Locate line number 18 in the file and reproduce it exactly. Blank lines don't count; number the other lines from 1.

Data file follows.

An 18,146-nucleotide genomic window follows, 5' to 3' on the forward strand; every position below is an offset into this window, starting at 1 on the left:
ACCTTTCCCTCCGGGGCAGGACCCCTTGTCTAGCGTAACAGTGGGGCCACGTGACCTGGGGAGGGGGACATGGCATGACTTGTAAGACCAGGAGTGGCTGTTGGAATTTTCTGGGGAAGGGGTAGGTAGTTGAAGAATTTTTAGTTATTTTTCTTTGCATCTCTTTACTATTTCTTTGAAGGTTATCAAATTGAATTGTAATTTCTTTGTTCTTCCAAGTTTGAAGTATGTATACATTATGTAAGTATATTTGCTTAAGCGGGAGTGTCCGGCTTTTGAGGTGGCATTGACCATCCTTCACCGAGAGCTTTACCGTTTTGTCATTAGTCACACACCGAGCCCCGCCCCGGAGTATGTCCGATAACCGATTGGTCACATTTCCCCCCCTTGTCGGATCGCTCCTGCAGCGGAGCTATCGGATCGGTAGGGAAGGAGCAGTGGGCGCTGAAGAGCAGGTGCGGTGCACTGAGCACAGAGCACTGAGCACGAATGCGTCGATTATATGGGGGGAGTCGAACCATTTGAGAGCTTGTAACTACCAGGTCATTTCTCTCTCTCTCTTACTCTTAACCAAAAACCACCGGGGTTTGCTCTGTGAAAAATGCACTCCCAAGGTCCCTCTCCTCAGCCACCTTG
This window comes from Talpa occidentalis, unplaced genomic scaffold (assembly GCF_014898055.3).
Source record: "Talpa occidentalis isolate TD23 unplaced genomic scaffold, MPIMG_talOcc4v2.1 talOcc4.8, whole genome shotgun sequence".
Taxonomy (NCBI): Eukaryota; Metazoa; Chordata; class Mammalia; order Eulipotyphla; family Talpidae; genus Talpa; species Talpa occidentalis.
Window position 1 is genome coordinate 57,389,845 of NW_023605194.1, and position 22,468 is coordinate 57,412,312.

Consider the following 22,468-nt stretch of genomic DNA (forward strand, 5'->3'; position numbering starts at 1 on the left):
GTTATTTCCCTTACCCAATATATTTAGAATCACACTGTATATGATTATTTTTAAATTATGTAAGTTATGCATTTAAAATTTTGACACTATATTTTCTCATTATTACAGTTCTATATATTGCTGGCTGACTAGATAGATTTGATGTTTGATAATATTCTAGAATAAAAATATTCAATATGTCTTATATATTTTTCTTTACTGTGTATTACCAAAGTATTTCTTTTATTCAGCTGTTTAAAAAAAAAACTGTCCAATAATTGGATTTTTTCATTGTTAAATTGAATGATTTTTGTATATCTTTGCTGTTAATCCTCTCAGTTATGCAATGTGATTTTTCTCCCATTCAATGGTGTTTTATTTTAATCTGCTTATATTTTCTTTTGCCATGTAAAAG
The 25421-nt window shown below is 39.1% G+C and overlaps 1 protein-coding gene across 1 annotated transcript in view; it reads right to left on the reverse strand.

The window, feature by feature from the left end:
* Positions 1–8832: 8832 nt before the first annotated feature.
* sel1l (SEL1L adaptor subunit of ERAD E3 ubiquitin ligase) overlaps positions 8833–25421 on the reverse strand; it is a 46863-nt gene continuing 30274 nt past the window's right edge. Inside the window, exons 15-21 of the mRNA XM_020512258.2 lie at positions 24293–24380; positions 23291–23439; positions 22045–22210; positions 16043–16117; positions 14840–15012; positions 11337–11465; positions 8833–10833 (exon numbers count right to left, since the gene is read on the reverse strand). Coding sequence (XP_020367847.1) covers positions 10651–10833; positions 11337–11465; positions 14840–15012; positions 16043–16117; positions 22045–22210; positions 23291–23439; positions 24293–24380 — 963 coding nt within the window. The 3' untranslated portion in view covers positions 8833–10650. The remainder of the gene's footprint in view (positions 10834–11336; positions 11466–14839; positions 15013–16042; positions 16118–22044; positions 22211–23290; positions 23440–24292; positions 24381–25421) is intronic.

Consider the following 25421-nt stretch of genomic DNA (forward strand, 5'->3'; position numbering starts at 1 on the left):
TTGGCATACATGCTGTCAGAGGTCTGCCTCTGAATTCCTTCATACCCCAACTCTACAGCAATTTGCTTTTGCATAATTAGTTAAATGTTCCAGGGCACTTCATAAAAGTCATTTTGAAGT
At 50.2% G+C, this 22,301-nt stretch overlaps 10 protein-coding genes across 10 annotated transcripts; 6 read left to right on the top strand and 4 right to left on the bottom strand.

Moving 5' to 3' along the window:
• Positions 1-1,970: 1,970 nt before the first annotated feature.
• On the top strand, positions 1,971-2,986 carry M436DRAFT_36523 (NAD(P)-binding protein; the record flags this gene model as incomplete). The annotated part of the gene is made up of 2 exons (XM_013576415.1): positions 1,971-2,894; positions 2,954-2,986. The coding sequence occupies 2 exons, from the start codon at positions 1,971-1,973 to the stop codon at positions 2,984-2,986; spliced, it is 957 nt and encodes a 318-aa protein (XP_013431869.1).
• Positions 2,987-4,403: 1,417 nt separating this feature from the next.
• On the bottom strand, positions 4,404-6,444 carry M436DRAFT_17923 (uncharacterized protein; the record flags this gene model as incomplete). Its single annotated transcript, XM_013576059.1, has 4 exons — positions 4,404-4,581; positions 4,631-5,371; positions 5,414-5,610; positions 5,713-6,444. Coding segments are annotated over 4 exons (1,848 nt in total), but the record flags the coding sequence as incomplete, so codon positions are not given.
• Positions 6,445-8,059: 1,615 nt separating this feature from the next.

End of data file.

• On the top strand, positions 1,971-2,986 carry M436DRAFT_36523 (NAD(P)-binding protein; the record flags this gene model as incomplete). The annotated part of the gene is made up of 2 exons (XM_013576415.1): positions 1,971-2,894; positions 2,954-2,986. The coding sequence occupies 2 exons, from the start codon at positions 1,971-1,973 to the stop codon at positions 2,984-2,986; spliced, it is 957 nt and encodes a 318-aa protein (XP_013431869.1).